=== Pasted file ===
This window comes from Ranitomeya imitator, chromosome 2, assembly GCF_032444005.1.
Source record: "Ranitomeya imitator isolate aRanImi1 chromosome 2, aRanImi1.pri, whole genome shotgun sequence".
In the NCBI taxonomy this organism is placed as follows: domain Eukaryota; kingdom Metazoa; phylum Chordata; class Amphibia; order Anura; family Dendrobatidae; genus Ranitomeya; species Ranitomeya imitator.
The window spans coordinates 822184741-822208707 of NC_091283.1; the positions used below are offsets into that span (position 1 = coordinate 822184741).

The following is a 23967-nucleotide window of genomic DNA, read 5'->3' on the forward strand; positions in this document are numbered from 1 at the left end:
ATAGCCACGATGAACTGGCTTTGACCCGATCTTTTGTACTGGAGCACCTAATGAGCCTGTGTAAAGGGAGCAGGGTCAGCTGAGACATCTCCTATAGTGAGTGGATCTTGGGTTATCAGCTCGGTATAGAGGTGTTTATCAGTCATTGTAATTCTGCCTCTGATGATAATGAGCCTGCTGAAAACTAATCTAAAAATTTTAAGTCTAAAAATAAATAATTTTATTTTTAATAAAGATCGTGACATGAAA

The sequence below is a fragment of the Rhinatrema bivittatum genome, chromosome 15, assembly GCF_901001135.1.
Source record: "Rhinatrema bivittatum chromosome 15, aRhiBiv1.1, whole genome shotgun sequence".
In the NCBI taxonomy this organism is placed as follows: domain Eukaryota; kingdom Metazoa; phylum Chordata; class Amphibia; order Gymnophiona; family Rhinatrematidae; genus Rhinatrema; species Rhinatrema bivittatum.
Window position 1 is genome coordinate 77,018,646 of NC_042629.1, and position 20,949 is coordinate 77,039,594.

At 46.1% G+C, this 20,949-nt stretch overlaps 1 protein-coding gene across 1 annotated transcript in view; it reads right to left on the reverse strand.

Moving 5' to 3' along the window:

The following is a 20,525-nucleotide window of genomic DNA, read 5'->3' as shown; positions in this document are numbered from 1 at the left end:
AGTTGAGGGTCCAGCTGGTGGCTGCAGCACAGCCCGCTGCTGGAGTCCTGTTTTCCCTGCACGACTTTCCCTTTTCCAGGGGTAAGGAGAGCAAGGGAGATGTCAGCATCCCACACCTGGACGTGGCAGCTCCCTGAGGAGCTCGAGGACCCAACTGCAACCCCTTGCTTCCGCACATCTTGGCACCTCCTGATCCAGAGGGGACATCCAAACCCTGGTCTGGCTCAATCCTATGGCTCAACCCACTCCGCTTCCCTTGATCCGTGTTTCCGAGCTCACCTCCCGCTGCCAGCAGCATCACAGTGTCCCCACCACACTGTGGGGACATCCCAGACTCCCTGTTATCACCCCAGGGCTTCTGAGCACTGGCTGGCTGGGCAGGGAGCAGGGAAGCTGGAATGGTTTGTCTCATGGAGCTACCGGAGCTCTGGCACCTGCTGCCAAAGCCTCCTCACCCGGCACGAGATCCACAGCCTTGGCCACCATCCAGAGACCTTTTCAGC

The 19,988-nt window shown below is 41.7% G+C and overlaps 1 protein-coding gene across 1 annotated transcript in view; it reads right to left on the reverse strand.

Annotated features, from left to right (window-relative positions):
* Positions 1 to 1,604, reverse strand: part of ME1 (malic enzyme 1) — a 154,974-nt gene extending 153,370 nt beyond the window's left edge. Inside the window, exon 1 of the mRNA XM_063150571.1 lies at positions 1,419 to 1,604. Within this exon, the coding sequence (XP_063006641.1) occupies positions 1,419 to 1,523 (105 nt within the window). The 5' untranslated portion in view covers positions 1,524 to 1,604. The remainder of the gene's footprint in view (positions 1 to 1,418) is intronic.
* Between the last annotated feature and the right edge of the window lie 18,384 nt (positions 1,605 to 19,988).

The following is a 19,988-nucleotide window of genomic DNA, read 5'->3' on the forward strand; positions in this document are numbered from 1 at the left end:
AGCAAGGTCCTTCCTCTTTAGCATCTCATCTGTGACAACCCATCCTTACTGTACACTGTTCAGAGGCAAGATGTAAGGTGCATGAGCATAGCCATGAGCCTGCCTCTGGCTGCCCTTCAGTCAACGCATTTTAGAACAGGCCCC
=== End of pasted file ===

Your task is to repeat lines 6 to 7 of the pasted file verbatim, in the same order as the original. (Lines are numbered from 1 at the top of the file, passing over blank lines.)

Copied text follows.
ATAGCCACGATGAACTGGCTTTGACCCGATCTTTTGTACTGGAGCACCTAATGAGCCTGTGTAAAGGGAGCAGGGTCAGCTGAGACATCTCCTATAGTGAGTGGATCTTGGGTTATCAGCTCGGTATAGAGGTGTTTATCAGTCATTGTAATTCTGCCTCTGATGATAATGAGCCTGCTGAAAACTAATCTAAAAATTTTAAGTCTAAAAATAAATAATTTTATTTTTAATAAAGATCGTGACATGAAA

The sequence below is a fragment of the Rhinatrema bivittatum genome, chromosome 15, assembly GCF_901001135.1.